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Couchbase Lite Attachments in Picasso


2014-11-18

While learning Android over the past year and a half, it’s become apparent to me that there are just a ludicrous amount of 3rd party libraries to pick and choose from. Like anything, they range from horrible, to incredible, and they can really make or break an app. In situations like these, I find it really helpful to come up with some shortcuts to speed up development time. My shortcut for Android? Do whatever Jake Wharton does.

Enter Picasso

While applying this philosophy to an app I was working on, I ended up using Picasso to handle image loading/caching. Picasso is pretty awesome, but when it came to image caching for an offline app, I discovered that the image caching part is largely based on OkHttp and the cache control headers coming from the web server. There’s nothing inherently wrong with this, but in the particular situation I was in, this wasn’t working.

The backend was largely controlled by Couchbase and Sync Gateway, and it was setup in such a way that the images were being served as Couchbase document attachments (through a Couchbase Server or Sync Gateway API). There is some debate in the Couchbase community as to whether this is a good approach or not (I’m erring towards it not being a good idea), but in any case it was a very fast way to store and serve images from the backend, as well as bring those images down to the Android/iOS app using Sync Gateway and Couchbase Lite replication.

Enter Couchbase Lite

On the iOS implementation of Couchbase Lite (also known as Couchbase Mobile), document attachments can be reached by a file pointer URL, which means most image loading/caching libraries can use a Couchbase Lite attachment naturally through their standard API.

This same idea falls over on the Android implementation of Couchbase Lite, because for some reason, the same API wasn’t made available (I started a topic on the Couchbase Mobile forum).

This left me in an odd boat:

  • I have images persisted to Android disk through the Couchbase Lite replication

  • I want to serve those images without hand-rolling a caching algorithm

  • I can use Picasso to pull them from the web (meaning I effectively download images twice)

  • I cannot control the cache headers on the Couchbase Server document attachments (meaning Picasso never caches them to disk)

This ended up really being a worst-case scenario all around, especially as the app was intended for offline use, meaning I needed those images cached to disk - but rolling my own caching algorithm is a recipe for disaster.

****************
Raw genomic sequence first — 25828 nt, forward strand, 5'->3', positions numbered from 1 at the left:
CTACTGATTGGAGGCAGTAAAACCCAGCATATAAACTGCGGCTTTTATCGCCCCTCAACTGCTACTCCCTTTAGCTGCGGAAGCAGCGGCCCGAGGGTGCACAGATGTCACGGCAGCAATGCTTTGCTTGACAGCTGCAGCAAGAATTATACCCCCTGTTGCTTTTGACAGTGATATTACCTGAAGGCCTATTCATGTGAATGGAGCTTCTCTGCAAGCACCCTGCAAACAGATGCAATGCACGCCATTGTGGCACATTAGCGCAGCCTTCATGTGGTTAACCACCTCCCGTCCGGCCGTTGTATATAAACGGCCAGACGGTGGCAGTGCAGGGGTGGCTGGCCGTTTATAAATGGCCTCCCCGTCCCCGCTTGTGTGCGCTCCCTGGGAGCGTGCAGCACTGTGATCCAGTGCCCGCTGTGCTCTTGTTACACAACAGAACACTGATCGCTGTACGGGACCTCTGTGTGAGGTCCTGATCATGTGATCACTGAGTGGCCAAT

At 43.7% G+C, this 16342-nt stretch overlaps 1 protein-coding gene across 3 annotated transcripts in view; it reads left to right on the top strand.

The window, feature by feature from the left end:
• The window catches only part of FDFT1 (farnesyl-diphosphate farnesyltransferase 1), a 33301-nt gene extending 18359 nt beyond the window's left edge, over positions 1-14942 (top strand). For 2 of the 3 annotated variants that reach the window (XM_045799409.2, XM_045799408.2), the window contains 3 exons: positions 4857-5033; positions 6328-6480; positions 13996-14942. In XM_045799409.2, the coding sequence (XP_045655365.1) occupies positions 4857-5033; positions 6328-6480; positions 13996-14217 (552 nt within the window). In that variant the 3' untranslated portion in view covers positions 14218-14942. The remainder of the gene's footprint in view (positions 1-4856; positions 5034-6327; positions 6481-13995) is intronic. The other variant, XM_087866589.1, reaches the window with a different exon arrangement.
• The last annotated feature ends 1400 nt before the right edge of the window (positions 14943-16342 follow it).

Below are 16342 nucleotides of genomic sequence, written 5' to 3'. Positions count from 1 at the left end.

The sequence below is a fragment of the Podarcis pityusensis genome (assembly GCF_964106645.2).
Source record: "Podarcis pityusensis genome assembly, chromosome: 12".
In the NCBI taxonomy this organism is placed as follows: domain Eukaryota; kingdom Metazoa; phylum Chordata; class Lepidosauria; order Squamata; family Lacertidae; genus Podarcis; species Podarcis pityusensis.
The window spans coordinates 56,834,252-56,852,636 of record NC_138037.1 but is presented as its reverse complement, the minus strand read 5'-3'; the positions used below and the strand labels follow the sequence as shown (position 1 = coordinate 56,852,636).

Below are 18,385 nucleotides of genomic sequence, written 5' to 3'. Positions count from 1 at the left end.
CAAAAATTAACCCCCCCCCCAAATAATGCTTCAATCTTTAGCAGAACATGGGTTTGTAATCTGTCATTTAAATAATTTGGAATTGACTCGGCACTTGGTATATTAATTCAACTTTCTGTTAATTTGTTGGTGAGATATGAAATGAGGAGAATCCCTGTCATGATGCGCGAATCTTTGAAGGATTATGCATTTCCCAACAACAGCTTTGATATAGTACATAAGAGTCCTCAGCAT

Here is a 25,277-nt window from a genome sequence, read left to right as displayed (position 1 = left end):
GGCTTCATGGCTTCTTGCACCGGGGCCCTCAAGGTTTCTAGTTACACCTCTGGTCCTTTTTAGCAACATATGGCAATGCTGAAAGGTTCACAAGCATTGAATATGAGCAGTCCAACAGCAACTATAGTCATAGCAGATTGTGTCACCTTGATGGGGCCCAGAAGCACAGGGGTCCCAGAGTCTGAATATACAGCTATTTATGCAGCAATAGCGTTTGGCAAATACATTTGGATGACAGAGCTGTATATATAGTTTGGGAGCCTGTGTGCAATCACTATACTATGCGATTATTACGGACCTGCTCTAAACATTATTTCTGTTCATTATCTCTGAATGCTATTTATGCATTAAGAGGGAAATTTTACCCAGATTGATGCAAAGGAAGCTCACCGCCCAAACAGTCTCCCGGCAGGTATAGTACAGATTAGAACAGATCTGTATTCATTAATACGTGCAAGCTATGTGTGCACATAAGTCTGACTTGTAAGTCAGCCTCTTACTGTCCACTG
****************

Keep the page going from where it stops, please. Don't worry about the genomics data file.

Time for a Custom Downloader

When the guys at Square designed Picasso, they left in provisions for a custom downloader object. Below I’ve included the code that I used for mine. It’s very simple, and uses the assumption that the attachment I’m interested in is actually labeled under “image”.

The other tidbit of code I needed, but left out of this because it’s very specific is that I ended up needing to retrofit URLs to include custom information about the document ID (as opposed to a HTTP URL).

public class CouchbaseDownloader implements Downloader {

  private Database database;

  public CouchbaseDownloader(Database database) {
    this.database = database;
  }

  @Override
  public Response load(Uri uri, boolean localCacheOnly) throws IOException {
    try {
      Attachment image = database.getDocument(uri.toString()).getCurrentRevision().getAttachment("image");
      InputStream stream = image.getContent();
      return new Response(stream, true, image.getLength());
    } catch (CouchbaseLiteException e) {
      e.printStackTrace();
    }
    return null;
  }
}

Dagger stabs me in the back

In the app, there was extensive use of Dagger for dependency injection. Again, no problem here, as this is pretty handy, however, based on the original, inherited architecture of the app, the Couchbase Lite database was not available at the same time that I needed to build the Picasso singleton - and following the Picasso recommendations, I wasn’t going to try working around the singleton.

The correct solution at this point would have been to re-factor the app into a ‘better’ architecture, however, that would have taken a couple of weeks (time I did not have). Instead, I came up with this ugly little hack that let me defer creation of Picasso to when I had a database available - wrapping a singleton with a singleton… It was a sad, sad day.

public class CBPicasso {

  private static Picasso singleton = null;

  // Using the same fluent API call as Picasso proper
  public static Picasso with(Context context, Database database) {
    if (singleton == null) {
      synchronized (CBPicasso.class) {
        if (singleton == null) {
          singleton = new Picasso
                  .Builder(context)
                  .downloader(new CouchbaseDownloader(database))
                  .build();
        }
      }
    }
    return singleton;
  }
}

But it worked.

Feature Photo credit: Mr. Velocipede / Foter / CC BY-NC